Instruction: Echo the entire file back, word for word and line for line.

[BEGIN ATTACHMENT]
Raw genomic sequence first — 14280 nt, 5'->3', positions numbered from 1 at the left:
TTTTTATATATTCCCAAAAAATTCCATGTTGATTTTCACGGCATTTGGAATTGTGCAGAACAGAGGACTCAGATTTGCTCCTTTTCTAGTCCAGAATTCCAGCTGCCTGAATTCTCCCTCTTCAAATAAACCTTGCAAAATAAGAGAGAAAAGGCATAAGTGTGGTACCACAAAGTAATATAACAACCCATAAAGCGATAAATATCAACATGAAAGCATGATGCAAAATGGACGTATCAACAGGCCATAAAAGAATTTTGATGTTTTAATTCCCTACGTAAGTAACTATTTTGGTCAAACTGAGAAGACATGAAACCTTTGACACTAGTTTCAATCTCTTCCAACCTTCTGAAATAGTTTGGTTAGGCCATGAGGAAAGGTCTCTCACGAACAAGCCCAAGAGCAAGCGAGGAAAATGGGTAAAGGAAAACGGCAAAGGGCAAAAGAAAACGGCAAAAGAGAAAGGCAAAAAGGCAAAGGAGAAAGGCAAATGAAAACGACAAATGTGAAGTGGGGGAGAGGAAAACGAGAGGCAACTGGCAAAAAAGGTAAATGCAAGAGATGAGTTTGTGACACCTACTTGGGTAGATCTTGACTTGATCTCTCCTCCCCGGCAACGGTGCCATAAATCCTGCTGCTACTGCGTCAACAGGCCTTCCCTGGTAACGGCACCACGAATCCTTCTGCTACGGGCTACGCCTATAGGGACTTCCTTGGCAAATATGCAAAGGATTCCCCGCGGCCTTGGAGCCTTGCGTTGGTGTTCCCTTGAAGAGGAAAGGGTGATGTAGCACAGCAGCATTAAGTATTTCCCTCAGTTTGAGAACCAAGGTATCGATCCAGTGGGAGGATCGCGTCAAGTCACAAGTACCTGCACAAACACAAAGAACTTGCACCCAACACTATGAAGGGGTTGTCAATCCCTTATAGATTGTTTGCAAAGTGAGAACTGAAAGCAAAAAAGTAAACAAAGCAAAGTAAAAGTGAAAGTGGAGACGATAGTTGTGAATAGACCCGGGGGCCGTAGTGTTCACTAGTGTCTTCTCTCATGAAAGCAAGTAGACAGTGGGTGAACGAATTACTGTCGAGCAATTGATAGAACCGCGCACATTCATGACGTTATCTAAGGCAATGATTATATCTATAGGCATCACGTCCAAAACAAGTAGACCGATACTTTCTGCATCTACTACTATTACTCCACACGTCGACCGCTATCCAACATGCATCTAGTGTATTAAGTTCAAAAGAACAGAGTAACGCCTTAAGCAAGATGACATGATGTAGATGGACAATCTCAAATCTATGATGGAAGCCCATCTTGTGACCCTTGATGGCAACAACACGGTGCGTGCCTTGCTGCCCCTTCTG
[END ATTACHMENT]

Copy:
Raw genomic sequence first — 14280 nt, 5'->3', positions numbered from 1 at the left:
TTTTTATATATTCCCAAAAAATTCCATGTTGATTTTCACGGCATTTGGAATTGTGCAGAACAGAGGACTCAGATTTGCTCCTTTTCTAGTCCAGAATTCCAGCTGCCTGAATTCTCCCTCTTCAAATAAACCTTGCAAAATAAGAGAGAAAAGGCATAAGTGTGGTACCACAAAGTAATATAACAACCCATAAAGCGATAAATATCAACATGAAAGCATGATGCAAAATGGACGTATCAACAGGCCATAAAAGAATTTTGATGTTTTAATTCCCTACGTAAGTAACTATTTTGGTCAAACTGAGAAGACATGAAACCTTTGACACTAGTTTCAATCTCTTCCAACCTTCTGAAATAGTTTGGTTAGGCCATGAGGAAAGGTCTCTCACGAACAAGCCCAAGAGCAAGCGAGGAAAATGGGTAAAGGAAAACGGCAAAGGGCAAAAGAAAACGGCAAAAGAGAAAGGCAAAAAGGCAAAGGAGAAAGGCAAATGAAAACGACAAATGTGAAGTGGGGGAGAGGAAAACGAGAGGCAACTGGCAAAAAAGGTAAATGCAAGAGATGAGTTTGTGACACCTACTTGGGTAGATCTTGACTTGATCTCTCCTCCCCGGCAACGGTGCCATAAATCCTGCTGCTACTGCGTCAACAGGCCTTCCCTGGTAACGGCACCACGAATCCTTCTGCTACGGGCTACGCCTATAGGGACTTCCTTGGCAAATATGCAAAGGATTCCCCGCGGCCTTGGAGCCTTGCGTTGGTGTTCCCTTGAAGAGGAAAGGGTGATGTAGCACAGCAGCATTAAGTATTTCCCTCAGTTTGAGAACCAAGGTATCGATCCAGTGGGAGGATCGCGTCAAGTCACAAGTACCTGCACAAACACAAAGAACTTGCACCCAACACTATGAAGGGGTTGTCAATCCCTTATAGATTGTTTGCAAAGTGAGAACTGAAAGCAAAAAAGTAAACAAAGCAAAGTAAAAGTGAAAGTGGAGACGATAGTTGTGAATAGACCCGGGGGCCGTAGTGTTCACTAGTGTCTTCTCTCATGAAAGCAAGTAGACAGTGGGTGAACGAATTACTGTCGAGCAATTGATAGAACCGCGCACATTCATGACGTTATCTAAGGCAATGATTATATCTATAGGCATCACGTCCAAAACAAGTAGACCGATACTTTCTGCATCTACTACTATTACTCCACACGTCGACCGCTATCCAACATGCATCTAGTGTATTAAGTTCAAAAGAACAGAGTAACGCCTTAAGCAAGATGACATGATGTAGATGGACAATCTCAAATCTATGATGGAAGCCCATCTTGTGACCCTTGATGGCAACAACACGGTGCGTGCCTTGCTGCCCCTTCTG